`Chalmers followed my talk on the UD Argument at ASSC 4 and leaved the`

`room at step 3, saying that there is no indeterminacy as he will feel`

`to be at both places.`

`This made perhaps some sense in his dualist interpretation of Everett,`

`(if *that* makes sense), but makes no sense at all in comp. I guess`

`that like John Clark he confused the 1-view of the 1-view, with some 3-`

`view on the 1-view.`

## Advertising

`I know only two people stopping at step 3. But if you know others, let`

`me know. (I don't count the person who stop at step 3 because they`

`have something else to do).`

Bruno On 24 Aug 2012, at 02:41, Richard Ruquist wrote:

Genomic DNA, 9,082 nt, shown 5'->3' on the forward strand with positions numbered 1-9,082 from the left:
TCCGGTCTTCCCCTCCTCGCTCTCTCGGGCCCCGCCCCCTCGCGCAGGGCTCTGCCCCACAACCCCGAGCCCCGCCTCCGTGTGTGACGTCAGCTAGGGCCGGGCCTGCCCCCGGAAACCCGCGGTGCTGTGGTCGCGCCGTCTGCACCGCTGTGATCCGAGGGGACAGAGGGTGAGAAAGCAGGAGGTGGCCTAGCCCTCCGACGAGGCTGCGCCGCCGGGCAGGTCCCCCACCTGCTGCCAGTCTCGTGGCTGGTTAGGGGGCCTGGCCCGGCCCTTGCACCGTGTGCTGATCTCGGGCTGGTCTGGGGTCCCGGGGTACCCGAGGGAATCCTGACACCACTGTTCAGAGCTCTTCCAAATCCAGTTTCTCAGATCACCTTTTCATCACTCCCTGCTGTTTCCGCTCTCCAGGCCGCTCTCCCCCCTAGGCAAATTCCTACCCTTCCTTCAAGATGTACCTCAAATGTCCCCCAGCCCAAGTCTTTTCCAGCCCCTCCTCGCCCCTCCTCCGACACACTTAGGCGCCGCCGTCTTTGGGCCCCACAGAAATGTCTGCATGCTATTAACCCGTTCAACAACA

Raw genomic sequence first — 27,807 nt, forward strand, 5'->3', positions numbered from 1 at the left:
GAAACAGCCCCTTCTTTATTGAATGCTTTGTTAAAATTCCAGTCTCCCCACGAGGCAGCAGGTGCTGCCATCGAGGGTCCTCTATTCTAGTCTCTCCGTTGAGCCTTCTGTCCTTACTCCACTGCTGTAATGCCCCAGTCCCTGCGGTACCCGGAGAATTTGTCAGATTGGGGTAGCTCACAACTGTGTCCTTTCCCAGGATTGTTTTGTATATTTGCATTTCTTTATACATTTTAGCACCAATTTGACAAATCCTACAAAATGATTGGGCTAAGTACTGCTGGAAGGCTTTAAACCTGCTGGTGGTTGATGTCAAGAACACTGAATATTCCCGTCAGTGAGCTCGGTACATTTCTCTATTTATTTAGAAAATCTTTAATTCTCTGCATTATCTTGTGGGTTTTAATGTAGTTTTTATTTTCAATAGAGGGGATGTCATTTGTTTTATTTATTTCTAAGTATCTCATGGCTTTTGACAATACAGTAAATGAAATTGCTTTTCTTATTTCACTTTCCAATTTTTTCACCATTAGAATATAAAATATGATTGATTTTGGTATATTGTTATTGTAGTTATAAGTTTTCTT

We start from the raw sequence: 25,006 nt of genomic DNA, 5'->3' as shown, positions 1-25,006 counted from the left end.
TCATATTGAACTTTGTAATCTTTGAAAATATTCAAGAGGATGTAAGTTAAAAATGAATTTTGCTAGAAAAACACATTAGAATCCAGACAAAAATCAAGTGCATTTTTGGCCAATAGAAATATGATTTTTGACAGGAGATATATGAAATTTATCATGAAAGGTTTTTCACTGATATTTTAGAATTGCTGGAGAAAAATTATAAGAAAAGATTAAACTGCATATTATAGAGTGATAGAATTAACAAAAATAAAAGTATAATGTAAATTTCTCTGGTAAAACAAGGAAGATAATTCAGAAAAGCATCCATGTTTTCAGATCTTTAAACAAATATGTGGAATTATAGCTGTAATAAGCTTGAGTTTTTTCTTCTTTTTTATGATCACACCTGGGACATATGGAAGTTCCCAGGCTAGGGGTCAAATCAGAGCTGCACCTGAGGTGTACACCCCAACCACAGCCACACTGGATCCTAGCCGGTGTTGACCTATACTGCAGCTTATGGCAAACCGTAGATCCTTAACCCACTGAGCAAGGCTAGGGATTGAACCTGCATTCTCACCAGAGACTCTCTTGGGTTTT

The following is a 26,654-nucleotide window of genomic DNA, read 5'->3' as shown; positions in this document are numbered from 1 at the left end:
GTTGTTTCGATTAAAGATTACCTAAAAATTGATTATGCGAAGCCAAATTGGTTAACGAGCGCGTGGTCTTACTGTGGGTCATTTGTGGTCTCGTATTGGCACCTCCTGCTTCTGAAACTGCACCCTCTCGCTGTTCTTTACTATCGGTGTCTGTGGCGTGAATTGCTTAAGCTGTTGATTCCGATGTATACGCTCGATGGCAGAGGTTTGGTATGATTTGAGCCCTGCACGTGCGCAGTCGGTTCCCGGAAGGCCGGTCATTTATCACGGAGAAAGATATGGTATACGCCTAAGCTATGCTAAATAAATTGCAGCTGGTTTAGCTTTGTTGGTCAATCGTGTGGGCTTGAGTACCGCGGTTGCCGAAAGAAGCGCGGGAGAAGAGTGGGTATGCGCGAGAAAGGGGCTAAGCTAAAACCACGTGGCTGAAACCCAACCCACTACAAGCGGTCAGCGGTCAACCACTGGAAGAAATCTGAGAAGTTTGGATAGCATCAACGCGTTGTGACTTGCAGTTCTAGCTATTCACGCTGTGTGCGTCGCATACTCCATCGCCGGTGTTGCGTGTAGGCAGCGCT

Jesse,This is what Chalmers says in the 95 paper you link about the secondPenrose argument, the one in my paper:" 3.5 As far as I can determine, this argument is free of theobvious flaws that plague other Gödelian arguments, such as Lucas'sargument and Penrose's earlier arguments. If it is flawed, the flawslie deeper. It is true that the argument has a feeling of achievingits conclusion as if by magic. One is tempted to say: "why couldn'tF itself engage in just the same reasoning?". But although there arevarious directions in which one might try to attack the argument, noknockdown refutation immediately presents itself. For this reason,the argument is quite challenging. Compared to previous versions,this argument is much more worthy of attention from supporters ofAI. "Chalmers finally concludes that the flaw for Godel, which Penrosealso assumed, is the assumption that we can know we are sound. Sothe other way around, if Godel is correct, so is the Penrose secondargument, which Chalmers confirmed. However, Chalmers seems to besaying the Godel is incorrect, hardly a basis for my paper.Personally, when I am sound, I know I am sound. When I am unsound Iusually know that I am unsound. However, psychosis runs in myfamily, and many times I have watched a relative lapse intopsychosis without him realizing it.Besides I sent the paper to Chalmers and he had no problem with. Buthe did wish me luck getting it published. He knew something I hadnot yet learned.RichardOn Thu, Aug 23, 2012 at 8:19 PM, Jesse Mazer <laserma...@gmail.com>wrote:A quibble with the beginning of Richard's paper. On the first pageit says:'It is beyond the scope of this paper and admittedly beyond myunderstanding to delve into Gödelian logic, which seems to be self-referential proof by contradiction, except to mention that Penrosein Shadows of the Mind(1994), as confirmed by David Chalmers(1995),arrived at a seemingly valid 7 step proof that human “reasoningpowers cannot be captured by any formal system”.'If you actually read Chalmers' paper at http://web.archive.org/web/20090204164739/http://psyche.cs.monash.edu.au/v2/psyche-2-09-chalmers.htmlhe definitely does *not* "confirm" Penrose's argument! He says inthe paper that Penrose has two basic arguments for his conclusionsabout consciousness, and at the end of the section titled "the firstargument" he concludes that the first one fails:"2.16 It is section 3.3 that carries the burden of this strand ofPenrose's argument, but unfortunately it seems to be one of theleast convincing sections in the book. By his assumption that therelevant class of computational systems are all straightforwardaxiom-and-rules system, Penrose is not taking AI seriously, andcertainly is not doing enough to establish his conclusion thatphysics is uncomputable. I conclude that none of Penrose's argumentup to this point put a dent in the natural AI position: that ourreasoning powers may be captured by a sound formal system F, wherewe cannot determine that F is sound."Then when dealing with Penrose's "second argument", he says thatPenrose draws the wrong conclusions; where Penrose concludes thatour reasoning cannot be the product of any formal system, Chalmersconcludes that the actual issue is that we cannot be 100% sure ourreasoning is "sound" (which I understand to mean we can never be100% sure that we have not made a false conclusion about whether allthe propositions we have proved true or false actually have thattruth-value in "true arithmetic"):"3.12 We can see, then, that the assumption that we know we aresound leads to a contradiction. One might try to pin the blame onone of the other assumptions, but all these seem quitestraightforward. Indeed, these include the sort of implicitassumptions that Penrose appeals to in his arguments all the time.Indeed, one could make the case that all of premises (1)-(4) areimplicitly appealed to in Penrose's main argument. For the purposesof the argument against Penrose, it does not really matter which weblame for the contradiction, but I think it is fairly clear that itis the assumption that the system knows that it is sound that causesmost of the damage. It is this assumption, then, that should bewithdrawn."3.13 Penrose has therefore pointed to a false culprit. When thecontradiction is reached, he pins the blame on the assumption thatour reasoning powers are captured by a formal system F. But theargument above shows that this assumption is inessential in reachingthe contradiction: A similar contradiction, via a not dissimilarsort of argument, can be reached even in the absence of thatassumption. It follows that the responsibility for the contradictionlies elsewhere than in the assumption of computability. It is theassumption about knowledge of soundness that should be withdrawn."3.14 Still, Penrose's argument has succeeded in clarifying someissues. In a sense, it shows where the deepest flaw in Gödelianarguments lies. One might have thought that the deepest flaw lay inthe unjustified claim that one can see the soundness of certainformal systems that underlie our own reasoning. But in fact, if theabove analysis is correct, the deepest flaw lies in the assumptionthat we know that we are sound. All Gödelian arguments appeal tothis premise somewhere, but in fact the premise generates acontradiction. Perhaps we are sound, but we cannot know unassailablythat we are sound."So it seems Chalmers would have no problem with the "natural AI"position he discussed earlier, that our reasoning could beadequately captured by a computer simulation that did not come toits top-level conclusions about mathematics via a strict axiom/proofmethod involving the mathematical questions themselves, but ratherby some underlying fallible structure like a neural network. Thebottom-level behavior of the simulated neurons themselves would bededucible given the initial state of the system using the axiom/proof method, but that doesn't mean the system as a whole might notmake errors in mathematical calculations; see Douglas Hofstadter'sdiscussion of this issue starting on p. 571 of "Godel Escher Bach",the section titled "Irrational and Rational Can Coexist on DifferentLevels", where he writes:"Another way to gain perspective on this is to remember that abrain, too, is a collection of faultlessly functioning element-neurons. Whenever a neuron's threshold is surpassed by the sum ofthe incoming signals, BANG!-it fires. It never happens that a neuronforgets its arithmetical knowledge-carelessly adding its inputs andgetting a wrong answer. Even when a neuron dies, it continues tofunction correctly, in the sense that its components continue toobey the laws of mathematics and physics. Yet as we all know,neurons are perfectly capable of supporting high-level behavior thatis wrong, on its own level, in the most amazing ways. Figure 109 ismeant to illustrate such a class of levels: an incorrect belief heldin the software of a mind, supported by the hardware of afaultlessly functioning brain."Figure 109 depicts the outline of a person's head with "2+2=5"appearing inside it, but the symbols in "2+2=5" are actually made upof large collections of smaller mathematical equations, like"7+7=14", which are all correct. A nice way of illustrating theidea, I think.I came up with my own thought-experiment to show where Penrose'sargument goes wrong, based on the same conclusion that Chalmersreached: a community of "realistic" AIs whose simulated brains worksimilarly to real human brains would never be able to be 100%certain that they had not reached a false conclusion aboutarithmetic, and the very act of stating confidently in mathematicalthat they would never reach a wrong conclusion would ensure thatthey were endorsing a false proposition about arithmetic. See mydiscussion with LauLuna on the "Penrose and algorithms" thread here: http://groups.google.com/group/everything-list/browse_thread/thread/c92723e0ef1a480c/429e70be57d2940b?#429e70be57d2940bJesseOn Thu, Aug 23, 2012 at 6:38 PM, Stephen P. King <stephe...@charter.net> wrote:Dear Richard,Your paper is very interesting. It reminds me a lot of StephenWolfram's cellular automaton theory. I only have one big problemwith it. The 10d manifold would be a single fixed structure that,while conceivably capable of running the computations and/orimplementing the Peano arithmetic, has a problem with the role oftime in it. You might have a solution to this problem that I seethat I did not deduce as I read your paper. How do you define timefor your model?-- Onward! Stephen "Nature, to be commanded, must be obeyed." ~ Francis Bacon --You received this message because you are subscribed to the GoogleGroups "Everything List" group.To post to this group, send email to everything-list@googlegroups.com.To unsubscribe from this group, send email to everything-list+unsubscr...@googlegroups.com.For more options, visit this group at http://groups.google.com/group/everything-list?hl=en.--You received this message because you are subscribed to the GoogleGroups "Everything List" group.To post to this group, send email to everything-list@googlegroups.com.To unsubscribe from this group, send email to everything-list+unsubscr...@googlegroups.com.For more options, visit this group at http://groups.google.com/group/everything-list?hl=en.--You received this message because you are subscribed to the GoogleGroups "Everything List" group.To post to this group, send email to everything-list@googlegroups.com.To unsubscribe from this group, send email to everything-list+unsubscr...@googlegroups.com.For more options, visit this group at http://groups.google.com/group/everything-list?hl=en.